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Building your own EEG machine

  1. Aug 6, 2010 #1
    As useful as an EEG machine would be for me, I can't afford to buy one but I'm going to build one in the near future. There is a lot of information on this site
    and from what I've read so far, building an EEG machine is no simple matter. Not for the layman at least. I've never even used a soldering iron before, would you say I'd better practice building simpler circuits and devices before attempting to build an EEG machine?
  2. jcsd
  3. Aug 6, 2010 #2
    AFAIK the only "challenging" part of an (non-invasive) EEG is the input amplifier that gets the signal from the electrode and makes it "loud enough" to do something with. The problem is noise and interference rejection. But I doubt that it's much worse than your typical microphone pre-amp. In fact if you can find an audio preamp that works down (very close) to DC you could probably use it our-of-the-box.

    If you've done no electronic projects before, start with a few kits and toys, just to get the hang of it. http://www.goldmine-elec.com/ has some learning kits, and might even have a mic pre-amp in the list.

    When connecting things to living tissue you need to be _very_ careful about grounding and the possibility of electric shock, so start out with devices that are powered by low voltage batteries and don't ever break the skin.
  4. Aug 6, 2010 #3


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    My advice would be forget about making a EEG machine.

    Have you read the http://openeeg.sourceforge.net/doc/WARNING.html" [Broken] on their site?
    Last edited by a moderator: May 4, 2017
  5. Aug 6, 2010 #4
    Question; Why do you need a EEG?

    I just cant see the usefulnes of a homemade EEG, even if you get some good readings, you still need to know how to analyse them. Using the readings to other things than check for sleeping disorder requires advanced learning algorithms and lots of data.

    Also what dlgoff said. Serious health risk involved!

    Build a normal sound amplifier instead is my advice.
  6. Aug 9, 2010 #5


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    I remember reading about a guy who had designed a wearable EEG for his dog (complete with cute bone-shaped enclosure worn on the dog's collar) once in Circuit Cellar. It logged the EEG data and detected how often, and when, his dog was having seizures.
    http://www.cc-webshop.com/214-May-2008Electronic-Data-Logging-And-Analysis-SA-2008-214-41.htm?categoryId=-1 [Broken]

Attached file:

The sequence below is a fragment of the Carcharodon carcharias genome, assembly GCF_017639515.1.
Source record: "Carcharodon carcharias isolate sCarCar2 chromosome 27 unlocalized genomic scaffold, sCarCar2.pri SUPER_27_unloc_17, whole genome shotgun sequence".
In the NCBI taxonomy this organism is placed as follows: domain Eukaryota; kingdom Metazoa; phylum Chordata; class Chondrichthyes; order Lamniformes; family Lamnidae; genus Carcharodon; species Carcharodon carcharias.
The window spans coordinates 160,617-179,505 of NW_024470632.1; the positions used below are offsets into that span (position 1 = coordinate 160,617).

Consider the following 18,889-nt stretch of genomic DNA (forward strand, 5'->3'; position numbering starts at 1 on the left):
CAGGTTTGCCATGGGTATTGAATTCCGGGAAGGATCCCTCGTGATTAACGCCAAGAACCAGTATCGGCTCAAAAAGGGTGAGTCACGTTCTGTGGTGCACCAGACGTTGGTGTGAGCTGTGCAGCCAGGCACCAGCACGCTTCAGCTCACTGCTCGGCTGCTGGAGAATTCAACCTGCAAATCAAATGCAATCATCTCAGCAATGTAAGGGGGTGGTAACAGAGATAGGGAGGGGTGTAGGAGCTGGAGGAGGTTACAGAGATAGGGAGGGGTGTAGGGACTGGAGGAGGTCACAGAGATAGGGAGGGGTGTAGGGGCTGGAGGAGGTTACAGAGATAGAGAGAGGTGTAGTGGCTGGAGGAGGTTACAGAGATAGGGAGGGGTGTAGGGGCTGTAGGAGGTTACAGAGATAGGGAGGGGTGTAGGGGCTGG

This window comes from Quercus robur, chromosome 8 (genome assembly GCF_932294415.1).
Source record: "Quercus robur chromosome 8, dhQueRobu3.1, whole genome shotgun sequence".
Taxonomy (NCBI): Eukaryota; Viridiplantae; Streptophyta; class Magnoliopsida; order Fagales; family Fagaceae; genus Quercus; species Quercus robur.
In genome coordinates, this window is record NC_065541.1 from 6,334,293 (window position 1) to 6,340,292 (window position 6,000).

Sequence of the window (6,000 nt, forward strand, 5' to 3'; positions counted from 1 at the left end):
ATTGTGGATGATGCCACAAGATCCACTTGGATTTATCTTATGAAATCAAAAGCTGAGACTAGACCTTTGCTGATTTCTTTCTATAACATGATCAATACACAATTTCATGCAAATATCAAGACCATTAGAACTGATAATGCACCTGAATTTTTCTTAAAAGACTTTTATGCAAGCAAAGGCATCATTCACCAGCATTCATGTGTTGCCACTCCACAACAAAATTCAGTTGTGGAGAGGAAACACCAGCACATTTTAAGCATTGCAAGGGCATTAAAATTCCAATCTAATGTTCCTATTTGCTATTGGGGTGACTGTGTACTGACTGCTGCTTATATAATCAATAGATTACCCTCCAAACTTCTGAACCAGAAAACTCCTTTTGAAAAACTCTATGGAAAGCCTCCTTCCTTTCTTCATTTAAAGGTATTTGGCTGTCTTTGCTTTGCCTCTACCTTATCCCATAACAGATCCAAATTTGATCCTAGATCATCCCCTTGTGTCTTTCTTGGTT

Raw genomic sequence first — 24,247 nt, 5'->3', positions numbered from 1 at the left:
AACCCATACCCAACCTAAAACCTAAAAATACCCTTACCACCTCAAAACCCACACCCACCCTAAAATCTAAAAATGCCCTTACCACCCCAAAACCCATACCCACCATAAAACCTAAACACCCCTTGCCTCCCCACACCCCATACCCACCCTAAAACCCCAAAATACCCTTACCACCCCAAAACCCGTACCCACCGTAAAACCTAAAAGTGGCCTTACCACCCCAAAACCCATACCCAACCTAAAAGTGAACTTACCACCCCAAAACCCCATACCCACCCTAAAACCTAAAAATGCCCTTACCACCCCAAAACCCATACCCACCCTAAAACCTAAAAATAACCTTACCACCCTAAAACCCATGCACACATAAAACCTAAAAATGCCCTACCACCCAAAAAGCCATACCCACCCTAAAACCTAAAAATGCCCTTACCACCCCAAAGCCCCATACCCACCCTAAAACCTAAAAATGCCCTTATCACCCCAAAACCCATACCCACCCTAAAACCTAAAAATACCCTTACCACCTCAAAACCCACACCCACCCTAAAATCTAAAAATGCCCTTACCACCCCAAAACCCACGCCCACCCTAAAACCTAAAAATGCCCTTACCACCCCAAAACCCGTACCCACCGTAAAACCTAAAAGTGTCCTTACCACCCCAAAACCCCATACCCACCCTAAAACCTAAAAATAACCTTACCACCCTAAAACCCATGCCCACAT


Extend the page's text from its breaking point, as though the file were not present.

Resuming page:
Unfortunately, that article isn't available unless you buy it or have a subscription. Still, I echo some of the other sentiments in this thread about the utility of your own EEG (unless you're a doctor or medical researcher, or some such)
    Last edited by a moderator: May 4, 2017
  7. Aug 10, 2010 #6
    Will do thanks. I haven't even grasped all the theory yet, I got up to transistors but got sick of reading all the theory without putting any of it into practice. I suppose its about time I started.

    Yes I read the warning. I'm too determined to be swayed by that though.

    I want to see what brainwave patterns are predominant when I'm in different states of mind i.e. sleep paralysis, on psychoactives, hypnotic trance. What would I do with a sound amplifier? Are you experienced with reading these things? I don't have too much time to put into learning this so maybe I'll this isn't a realistic plan I'm starting here.

    I'm planning on studying neuroscience once I get my chemistry BSc so it would definitely come in useful in the long run but maybe I'll take this project off my list of priorities for now.
    Last edited by a moderator: May 4, 2017
  8. Aug 10, 2010 #7
    Good on powering through the scary warnings and attempts to discourage exploration of horribly too-complicated-for-amateurs topics. I wish you luck, and hope that you don't electrocute your dog or whomever is your experimental subject...

    My advice on electronics is: Just skip the transistors, ignore (almost) all of the theory, and build some kits using Integrated Circuits. Then you'll know if you're cut out for the field.
  9. Aug 10, 2010 #8


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    As long as you read it. And being hard headed can be a good thing. :smile:

    I'm not experienced with the readings but there was a time years ago that I was involved with biofeedback and used one. The first thing that I had to learn before being ready to use "feedback" from the EEG machine was to simply control the temperature of my hands. A simple temperature sensor on my finger with, in this case, filtered pink noise as the feedback. It didn't take long to change the my hands temperature 15 deg F. Now the eeg machine I was hooked up to had at least a dozen channels IIRC. And again, filtered pink noise was the feedback mechanism. With some practice, you can put yourself in a sleep state while being couscous, albeit very very relaxed. This particular eeg machine was designed with all the feedback hardware built in. It was an interesting experience and certainly helped me to realize how to eliminate stress.
  10. Aug 10, 2010 #9
    I can't brag about much experience in the field, but from a signal analysis aspect I can say getting cohering data will get tricky. Signal patterns will differ alot depending on many factors. And if you are not able to tell the different from a propper reading and a faulty one, your likely too get a wrong perception about the subject, which will do you no good in neuroscience.

    If you want too learn, read a book. No point in reinventing the wheel.
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